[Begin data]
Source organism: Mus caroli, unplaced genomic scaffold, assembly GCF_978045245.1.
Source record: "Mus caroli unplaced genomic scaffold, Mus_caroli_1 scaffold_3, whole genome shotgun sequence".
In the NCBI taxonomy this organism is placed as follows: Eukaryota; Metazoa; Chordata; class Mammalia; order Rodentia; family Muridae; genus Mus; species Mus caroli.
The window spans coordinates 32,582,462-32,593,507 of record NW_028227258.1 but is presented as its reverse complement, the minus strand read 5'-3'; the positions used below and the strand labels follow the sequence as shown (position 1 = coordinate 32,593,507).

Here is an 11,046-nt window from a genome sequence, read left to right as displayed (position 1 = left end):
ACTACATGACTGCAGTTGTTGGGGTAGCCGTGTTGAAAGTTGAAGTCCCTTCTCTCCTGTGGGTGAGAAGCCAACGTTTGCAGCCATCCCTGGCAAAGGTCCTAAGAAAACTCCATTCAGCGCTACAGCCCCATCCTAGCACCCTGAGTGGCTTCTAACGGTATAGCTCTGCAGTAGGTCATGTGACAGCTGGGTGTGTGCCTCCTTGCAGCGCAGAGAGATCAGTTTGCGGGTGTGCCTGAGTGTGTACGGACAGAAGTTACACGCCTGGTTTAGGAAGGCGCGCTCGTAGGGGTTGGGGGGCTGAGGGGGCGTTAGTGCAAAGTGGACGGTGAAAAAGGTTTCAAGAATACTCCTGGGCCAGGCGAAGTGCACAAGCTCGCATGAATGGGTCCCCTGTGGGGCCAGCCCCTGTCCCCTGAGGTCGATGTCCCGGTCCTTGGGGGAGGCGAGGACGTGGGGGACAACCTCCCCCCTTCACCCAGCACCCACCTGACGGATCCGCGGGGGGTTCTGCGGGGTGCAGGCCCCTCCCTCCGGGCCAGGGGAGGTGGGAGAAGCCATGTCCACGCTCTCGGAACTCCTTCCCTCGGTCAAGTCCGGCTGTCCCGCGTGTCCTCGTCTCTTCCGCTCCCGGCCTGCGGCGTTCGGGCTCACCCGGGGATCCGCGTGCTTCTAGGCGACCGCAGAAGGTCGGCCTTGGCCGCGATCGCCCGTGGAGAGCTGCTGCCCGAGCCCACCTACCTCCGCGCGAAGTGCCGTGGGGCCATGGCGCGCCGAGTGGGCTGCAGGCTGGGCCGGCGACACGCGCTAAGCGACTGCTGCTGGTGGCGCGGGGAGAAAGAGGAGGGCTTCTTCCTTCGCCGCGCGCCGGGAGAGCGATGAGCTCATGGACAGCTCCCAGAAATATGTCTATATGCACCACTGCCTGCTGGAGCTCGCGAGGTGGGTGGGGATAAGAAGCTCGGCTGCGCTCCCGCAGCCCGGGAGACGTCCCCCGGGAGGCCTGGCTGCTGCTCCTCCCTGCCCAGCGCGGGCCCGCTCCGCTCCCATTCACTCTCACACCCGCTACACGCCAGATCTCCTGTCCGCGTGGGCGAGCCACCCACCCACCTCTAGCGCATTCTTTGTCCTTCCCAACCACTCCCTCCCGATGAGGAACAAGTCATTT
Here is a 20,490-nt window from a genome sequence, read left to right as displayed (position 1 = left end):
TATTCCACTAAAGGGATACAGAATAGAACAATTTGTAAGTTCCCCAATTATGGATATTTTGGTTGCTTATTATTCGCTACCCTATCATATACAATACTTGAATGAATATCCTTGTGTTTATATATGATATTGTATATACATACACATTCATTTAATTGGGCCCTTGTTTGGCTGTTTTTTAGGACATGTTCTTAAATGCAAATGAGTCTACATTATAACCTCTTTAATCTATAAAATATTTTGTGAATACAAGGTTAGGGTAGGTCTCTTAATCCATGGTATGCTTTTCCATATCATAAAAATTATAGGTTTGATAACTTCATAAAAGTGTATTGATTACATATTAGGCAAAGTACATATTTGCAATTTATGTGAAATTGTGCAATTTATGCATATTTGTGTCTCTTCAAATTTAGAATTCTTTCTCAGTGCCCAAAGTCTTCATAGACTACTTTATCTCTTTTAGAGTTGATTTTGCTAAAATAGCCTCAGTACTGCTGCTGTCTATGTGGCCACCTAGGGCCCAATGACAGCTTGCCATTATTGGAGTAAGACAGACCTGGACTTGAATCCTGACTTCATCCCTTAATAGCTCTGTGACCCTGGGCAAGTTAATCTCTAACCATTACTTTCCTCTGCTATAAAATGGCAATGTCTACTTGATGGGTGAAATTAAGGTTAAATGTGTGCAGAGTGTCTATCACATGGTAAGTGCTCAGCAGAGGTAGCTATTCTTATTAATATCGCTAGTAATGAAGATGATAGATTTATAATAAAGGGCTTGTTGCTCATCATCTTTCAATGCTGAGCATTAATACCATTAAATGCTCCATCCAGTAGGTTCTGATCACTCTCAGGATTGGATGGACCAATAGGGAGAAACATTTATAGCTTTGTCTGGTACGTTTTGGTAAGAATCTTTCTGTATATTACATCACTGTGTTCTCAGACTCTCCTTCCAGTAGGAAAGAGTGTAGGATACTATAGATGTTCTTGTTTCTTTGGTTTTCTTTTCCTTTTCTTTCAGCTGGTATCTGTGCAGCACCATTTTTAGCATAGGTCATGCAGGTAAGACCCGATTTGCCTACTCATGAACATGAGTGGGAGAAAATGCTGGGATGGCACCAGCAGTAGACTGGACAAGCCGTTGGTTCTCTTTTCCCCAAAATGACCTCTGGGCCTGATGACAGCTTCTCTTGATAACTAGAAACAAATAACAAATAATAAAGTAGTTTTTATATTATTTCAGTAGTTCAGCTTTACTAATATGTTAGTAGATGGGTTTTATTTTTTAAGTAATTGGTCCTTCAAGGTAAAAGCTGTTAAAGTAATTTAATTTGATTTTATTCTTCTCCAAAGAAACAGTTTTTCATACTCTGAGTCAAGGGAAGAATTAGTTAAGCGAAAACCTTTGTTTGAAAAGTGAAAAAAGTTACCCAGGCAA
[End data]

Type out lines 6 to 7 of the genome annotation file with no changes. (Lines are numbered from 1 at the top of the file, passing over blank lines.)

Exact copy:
ACTACATGACTGCAGTTGTTGGGGTAGCCGTGTTGAAAGTTGAAGTCCCTTCTCTCCTGTGGGTGAGAAGCCAACGTTTGCAGCCATCCCTGGCAAAGGTCCTAAGAAAACTCCATTCAGCGCTACAGCCCCATCCTAGCACCCTGAGTGGCTTCTAACGGTATAGCTCTGCAGTAGGTCATGTGACAGCTGGGTGTGTGCCTCCTTGCAGCGCAGAGAGATCAGTTTGCGGGTGTGCCTGAGTGTGTACGGACAGAAGTTACACGCCTGGTTTAGGAAGGCGCGCTCGTAGGGGTTGGGGGGCTGAGGGGGCGTTAGTGCAAAGTGGACGGTGAAAAAGGTTTCAAGAATACTCCTGGGCCAGGCGAAGTGCACAAGCTCGCATGAATGGGTCCCCTGTGGGGCCAGCCCCTGTCCCCTGAGGTCGATGTCCCGGTCCTTGGGGGAGGCGAGGACGTGGGGGACAACCTCCCCCCTTCACCCAGCACCCACCTGACGGATCCGCGGGGGGTTCTGCGGGGTGCAGGCCCCTCCCTCCGGGCCAGGGGAGGTGGGAGAAGCCATGTCCACGCTCTCGGAACTCCTTCCCTCGGTCAAGTCCGGCTGTCCCGCGTGTCCTCGTCTCTTCCGCTCCCGGCCTGCGGCGTTCGGGCTCACCCGGGGATCCGCGTGCTTCTAGGCGACCGCAGAAGGTCGGCCTTGGCCGCGATCGCCCGTGGAGAGCTGCTGCCCGAGCCCACCTACCTCCGCGCGAAGTGCCGTGGGGCCATGGCGCGCCGAGTGGGCTGCAGGCTGGGCCGGCGACACGCGCTAAGCGACTGCTGCTGGTGGCGCGGGGAGAAAGAGGAGGGCTTCTTCCTTCGCCGCGCGCCGGGAGAGCGATGAGCTCATGGACAGCTCCCAGAAATATGTCTATATGCACCACTGCCTGCTGGAGCTCGCGAGGTGGGTGGGGATAAGAAGCTCGGCTGCGCTCCCGCAGCCCGGGAGACGTCCCCCGGGAGGCCTGGCTGCTGCTCCTCCCTGCCCAGCGCGGGCCCGCTCCGCTCCCATTCACTCTCACACCCGCTACACGCCAGATCTCCTGTCCGCGTGGGCGAGCCACCCACCCACCTCTAGCGCATTCTTTGTCCTTCCCAACCACTCCCTCCCGATGAGGAACAAGTCATTT
Here is a 20,490-nt window from a genome sequence, read left to right as displayed (position 1 = left end):